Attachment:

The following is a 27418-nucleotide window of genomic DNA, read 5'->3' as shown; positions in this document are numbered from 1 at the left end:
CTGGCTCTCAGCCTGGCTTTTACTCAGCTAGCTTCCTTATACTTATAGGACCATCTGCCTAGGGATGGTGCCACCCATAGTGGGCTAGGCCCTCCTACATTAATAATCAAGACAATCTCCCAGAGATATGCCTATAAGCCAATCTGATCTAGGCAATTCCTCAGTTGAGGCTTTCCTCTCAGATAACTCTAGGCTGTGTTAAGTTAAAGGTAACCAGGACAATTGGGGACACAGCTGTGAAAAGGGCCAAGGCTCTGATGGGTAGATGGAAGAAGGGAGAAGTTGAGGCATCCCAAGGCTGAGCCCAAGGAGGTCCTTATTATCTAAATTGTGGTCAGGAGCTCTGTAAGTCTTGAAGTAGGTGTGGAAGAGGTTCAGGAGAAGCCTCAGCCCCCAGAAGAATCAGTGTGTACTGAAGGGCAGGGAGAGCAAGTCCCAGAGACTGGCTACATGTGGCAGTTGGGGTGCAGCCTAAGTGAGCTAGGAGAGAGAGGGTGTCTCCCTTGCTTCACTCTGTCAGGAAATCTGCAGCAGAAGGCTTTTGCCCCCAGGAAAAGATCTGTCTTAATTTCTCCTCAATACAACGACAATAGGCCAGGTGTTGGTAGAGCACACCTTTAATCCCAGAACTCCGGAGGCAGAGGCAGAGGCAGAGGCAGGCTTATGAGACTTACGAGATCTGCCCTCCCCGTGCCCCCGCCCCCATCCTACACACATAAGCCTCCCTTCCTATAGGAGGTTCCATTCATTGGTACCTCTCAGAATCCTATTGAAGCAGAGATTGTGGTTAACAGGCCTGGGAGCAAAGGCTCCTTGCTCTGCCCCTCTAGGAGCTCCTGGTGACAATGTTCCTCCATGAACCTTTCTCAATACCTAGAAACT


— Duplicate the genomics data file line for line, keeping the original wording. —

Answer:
The following is a 27418-nucleotide window of genomic DNA, read 5'->3' as shown; positions in this document are numbered from 1 at the left end:
CTGGCTCTCAGCCTGGCTTTTACTCAGCTAGCTTCCTTATACTTATAGGACCATCTGCCTAGGGATGGTGCCACCCATAGTGGGCTAGGCCCTCCTACATTAATAATCAAGACAATCTCCCAGAGATATGCCTATAAGCCAATCTGATCTAGGCAATTCCTCAGTTGAGGCTTTCCTCTCAGATAACTCTAGGCTGTGTTAAGTTAAAGGTAACCAGGACAATTGGGGACACAGCTGTGAAAAGGGCCAAGGCTCTGATGGGTAGATGGAAGAAGGGAGAAGTTGAGGCATCCCAAGGCTGAGCCCAAGGAGGTCCTTATTATCTAAATTGTGGTCAGGAGCTCTGTAAGTCTTGAAGTAGGTGTGGAAGAGGTTCAGGAGAAGCCTCAGCCCCCAGAAGAATCAGTGTGTACTGAAGGGCAGGGAGAGCAAGTCCCAGAGACTGGCTACATGTGGCAGTTGGGGTGCAGCCTAAGTGAGCTAGGAGAGAGAGGGTGTCTCCCTTGCTTCACTCTGTCAGGAAATCTGCAGCAGAAGGCTTTTGCCCCCAGGAAAAGATCTGTCTTAATTTCTCCTCAATACAACGACAATAGGCCAGGTGTTGGTAGAGCACACCTTTAATCCCAGAACTCCGGAGGCAGAGGCAGAGGCAGAGGCAGGCTTATGAGACTTACGAGATCTGCCCTCCCCGTGCCCCCGCCCCCATCCTACACACATAAGCCTCCCTTCCTATAGGAGGTTCCATTCATTGGTACCTCTCAGAATCCTATTGAAGCAGAGATTGTGGTTAACAGGCCTGGGAGCAAAGGCTCCTTGCTCTGCCCCTCTAGGAGCTCCTGGTGACAATGTTCCTCCATGAACCTTTCTCAATACCTAGAAACT